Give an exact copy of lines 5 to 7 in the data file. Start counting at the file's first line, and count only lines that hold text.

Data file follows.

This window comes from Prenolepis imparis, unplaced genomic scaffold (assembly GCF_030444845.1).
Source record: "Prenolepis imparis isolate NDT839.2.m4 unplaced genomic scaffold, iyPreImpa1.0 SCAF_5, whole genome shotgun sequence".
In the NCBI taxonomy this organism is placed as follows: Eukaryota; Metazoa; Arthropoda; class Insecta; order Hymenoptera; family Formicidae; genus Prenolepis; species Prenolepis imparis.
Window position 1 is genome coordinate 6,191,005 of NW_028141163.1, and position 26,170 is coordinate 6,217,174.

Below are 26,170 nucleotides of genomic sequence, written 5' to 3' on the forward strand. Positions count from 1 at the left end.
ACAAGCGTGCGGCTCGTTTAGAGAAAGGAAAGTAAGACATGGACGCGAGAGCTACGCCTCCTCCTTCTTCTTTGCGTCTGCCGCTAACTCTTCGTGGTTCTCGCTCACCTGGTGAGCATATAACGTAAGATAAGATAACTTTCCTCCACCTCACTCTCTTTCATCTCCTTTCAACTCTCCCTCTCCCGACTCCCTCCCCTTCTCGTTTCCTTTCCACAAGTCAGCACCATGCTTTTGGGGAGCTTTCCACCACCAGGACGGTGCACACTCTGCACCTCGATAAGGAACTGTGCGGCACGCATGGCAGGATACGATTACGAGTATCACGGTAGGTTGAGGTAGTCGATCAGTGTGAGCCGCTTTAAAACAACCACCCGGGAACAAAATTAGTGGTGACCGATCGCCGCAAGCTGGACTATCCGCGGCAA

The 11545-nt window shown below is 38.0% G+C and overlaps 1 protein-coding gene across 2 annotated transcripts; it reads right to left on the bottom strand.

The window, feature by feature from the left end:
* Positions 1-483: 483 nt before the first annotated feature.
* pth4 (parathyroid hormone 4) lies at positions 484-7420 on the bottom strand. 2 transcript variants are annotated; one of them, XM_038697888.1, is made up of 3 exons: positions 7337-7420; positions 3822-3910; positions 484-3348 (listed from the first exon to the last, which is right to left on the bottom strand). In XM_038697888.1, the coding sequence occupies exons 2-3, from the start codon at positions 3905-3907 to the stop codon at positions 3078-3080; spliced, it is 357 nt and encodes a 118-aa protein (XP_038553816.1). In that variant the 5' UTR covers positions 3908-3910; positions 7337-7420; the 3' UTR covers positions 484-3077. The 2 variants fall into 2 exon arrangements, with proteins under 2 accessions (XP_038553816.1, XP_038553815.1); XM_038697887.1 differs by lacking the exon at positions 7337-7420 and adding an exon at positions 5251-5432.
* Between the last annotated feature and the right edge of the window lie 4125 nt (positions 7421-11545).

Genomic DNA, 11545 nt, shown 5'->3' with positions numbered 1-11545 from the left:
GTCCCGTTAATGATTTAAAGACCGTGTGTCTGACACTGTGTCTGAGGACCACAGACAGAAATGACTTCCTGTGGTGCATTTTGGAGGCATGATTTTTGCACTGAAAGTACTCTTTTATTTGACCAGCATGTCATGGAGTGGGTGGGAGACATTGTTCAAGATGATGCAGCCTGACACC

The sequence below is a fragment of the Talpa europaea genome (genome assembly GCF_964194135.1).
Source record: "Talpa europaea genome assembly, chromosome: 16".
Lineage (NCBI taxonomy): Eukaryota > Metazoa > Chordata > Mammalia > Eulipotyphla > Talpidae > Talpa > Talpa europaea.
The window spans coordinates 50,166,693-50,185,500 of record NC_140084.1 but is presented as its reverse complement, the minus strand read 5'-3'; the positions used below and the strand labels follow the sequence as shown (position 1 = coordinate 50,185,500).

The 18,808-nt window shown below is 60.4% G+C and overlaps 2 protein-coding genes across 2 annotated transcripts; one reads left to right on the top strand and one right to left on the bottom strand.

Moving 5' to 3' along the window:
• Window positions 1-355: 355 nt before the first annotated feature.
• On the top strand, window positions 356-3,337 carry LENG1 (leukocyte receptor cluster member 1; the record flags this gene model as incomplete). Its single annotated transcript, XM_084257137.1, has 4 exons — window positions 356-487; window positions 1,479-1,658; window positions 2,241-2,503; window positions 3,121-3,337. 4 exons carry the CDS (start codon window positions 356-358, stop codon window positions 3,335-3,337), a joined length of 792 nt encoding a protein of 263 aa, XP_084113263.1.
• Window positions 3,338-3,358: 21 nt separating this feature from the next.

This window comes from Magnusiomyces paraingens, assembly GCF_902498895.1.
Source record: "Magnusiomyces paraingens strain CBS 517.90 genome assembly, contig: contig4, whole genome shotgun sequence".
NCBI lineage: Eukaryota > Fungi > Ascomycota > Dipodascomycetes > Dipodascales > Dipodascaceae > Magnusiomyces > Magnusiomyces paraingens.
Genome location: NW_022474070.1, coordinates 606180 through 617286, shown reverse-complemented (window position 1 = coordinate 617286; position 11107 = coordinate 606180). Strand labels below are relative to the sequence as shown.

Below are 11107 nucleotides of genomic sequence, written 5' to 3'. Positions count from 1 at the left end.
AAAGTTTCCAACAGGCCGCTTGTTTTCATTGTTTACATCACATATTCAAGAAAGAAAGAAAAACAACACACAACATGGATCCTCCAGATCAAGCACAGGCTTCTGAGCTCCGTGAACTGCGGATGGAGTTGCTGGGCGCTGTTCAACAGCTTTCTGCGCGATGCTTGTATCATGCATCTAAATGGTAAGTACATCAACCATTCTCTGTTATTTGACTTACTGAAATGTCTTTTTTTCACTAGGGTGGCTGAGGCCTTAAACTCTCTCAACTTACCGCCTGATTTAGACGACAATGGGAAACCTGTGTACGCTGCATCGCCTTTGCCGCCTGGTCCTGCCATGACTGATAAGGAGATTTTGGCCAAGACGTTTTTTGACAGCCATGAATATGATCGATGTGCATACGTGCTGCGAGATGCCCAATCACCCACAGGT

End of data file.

Below are 26,170 nucleotides of genomic sequence, written 5' to 3' on the forward strand. Positions count from 1 at the left end.
ACAAGCGTGCGGCTCGTTTAGAGAAAGGAAAGTAAGACATGGACGCGAGAGCTACGCCTCCTCCTTCTTCTTTGCGTCTGCCGCTAACTCTTCGTGGTTCTCGCTCACCTGGTGAGCATATAACGTAAGATAAGATAACTTTCCTCCACCTCACTCTCTTTCATCTCCTTTCAACTCTCCCTCTCCCGACTCCCTCCCCTTCTCGTTTCCTTTCCACAAGTCAGCACCATGCTTTTGGGGAGCTTTCCACCACCAGGACGGTGCACACTCTGCACCTCGATAAGGAACTGTGCGGCACGCATGGCAGGATACGATTACGAGTATCACGGTAGGTTGAGGTAGTCGATCAGTGTGAGCCGCTTTAAAACAACCACCCGGGAACAAAATTAGTGGTGACCGATCGCCGCAAGCTGGACTATCCGCGGCAA

The 11545-nt window shown below is 38.0% G+C and overlaps 1 protein-coding gene across 2 annotated transcripts; it reads right to left on the bottom strand.